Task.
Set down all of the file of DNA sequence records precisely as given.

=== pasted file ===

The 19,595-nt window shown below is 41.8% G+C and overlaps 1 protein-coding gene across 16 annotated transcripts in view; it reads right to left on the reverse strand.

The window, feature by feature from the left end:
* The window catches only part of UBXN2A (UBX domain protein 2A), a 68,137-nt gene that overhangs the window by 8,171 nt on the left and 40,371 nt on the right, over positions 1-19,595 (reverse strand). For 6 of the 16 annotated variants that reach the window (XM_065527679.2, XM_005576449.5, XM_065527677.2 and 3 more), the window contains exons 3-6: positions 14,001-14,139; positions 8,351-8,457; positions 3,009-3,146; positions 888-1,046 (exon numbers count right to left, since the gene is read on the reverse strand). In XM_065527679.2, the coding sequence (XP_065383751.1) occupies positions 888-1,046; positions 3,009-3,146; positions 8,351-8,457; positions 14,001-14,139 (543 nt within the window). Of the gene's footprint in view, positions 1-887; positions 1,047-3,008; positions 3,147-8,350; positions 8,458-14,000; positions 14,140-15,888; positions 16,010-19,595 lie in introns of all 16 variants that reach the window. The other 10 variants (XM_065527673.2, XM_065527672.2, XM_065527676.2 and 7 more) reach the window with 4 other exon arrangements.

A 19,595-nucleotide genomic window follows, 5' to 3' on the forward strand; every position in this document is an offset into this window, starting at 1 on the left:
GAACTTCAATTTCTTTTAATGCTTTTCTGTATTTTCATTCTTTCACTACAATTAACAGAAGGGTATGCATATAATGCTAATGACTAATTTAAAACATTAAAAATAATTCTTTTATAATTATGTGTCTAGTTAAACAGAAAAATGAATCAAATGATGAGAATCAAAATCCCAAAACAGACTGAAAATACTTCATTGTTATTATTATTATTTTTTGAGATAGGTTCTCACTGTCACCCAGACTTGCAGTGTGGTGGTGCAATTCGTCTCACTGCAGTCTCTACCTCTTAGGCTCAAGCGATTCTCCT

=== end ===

The 19,595-nt window shown below is 41.8% G+C and overlaps 1 protein-coding gene across 16 annotated transcripts in view; it reads right to left on the reverse strand.

The window, feature by feature from the left end:
* The window catches only part of UBXN2A (UBX domain protein 2A), a 68,137-nt gene that overhangs the window by 8,171 nt on the left and 40,371 nt on the right, over positions 1-19,595 (reverse strand). For 6 of the 16 annotated variants that reach the window (XM_065527679.2, XM_005576449.5, XM_065527677.2 and 3 more), the window contains exons 3-6: positions 14,001-14,139; positions 8,351-8,457; positions 3,009-3,146; positions 888-1,046 (exon numbers count right to left, since the gene is read on the reverse strand). In XM_065527679.2, the coding sequence (XP_065383751.1) occupies positions 888-1,046; positions 3,009-3,146; positions 8,351-8,457; positions 14,001-14,139 (543 nt within the window). Of the gene's footprint in view, positions 1-887; positions 1,047-3,008; positions 3,147-8,350; positions 8,458-14,000; positions 14,140-15,888; positions 16,010-19,595 lie in introns of all 16 variants that reach the window. The other 10 variants (XM_065527673.2, XM_065527672.2, XM_065527676.2 and 7 more) reach the window with 4 other exon arrangements.

A 19,595-nucleotide genomic window follows, 5' to 3' on the forward strand; every position in this document is an offset into this window, starting at 1 on the left:
GAACTTCAATTTCTTTTAATGCTTTTCTGTATTTTCATTCTTTCACTACAATTAACAGAAGGGTATGCATATAATGCTAATGACTAATTTAAAACATTAAAAATAATTCTTTTATAATTATGTGTCTAGTTAAACAGAAAAATGAATCAAATGATGAGAATCAAAATCCCAAAACAGACTGAAAATACTTCATTGTTATTATTATTATTTTTTGAGATAGGTTCTCACTGTCACCCAGACTTGCAGTGTGGTGGTGCAATTCGTCTCACTGCAGTCTCTACCTCTTAGGCTCAAGCGATTCTCCT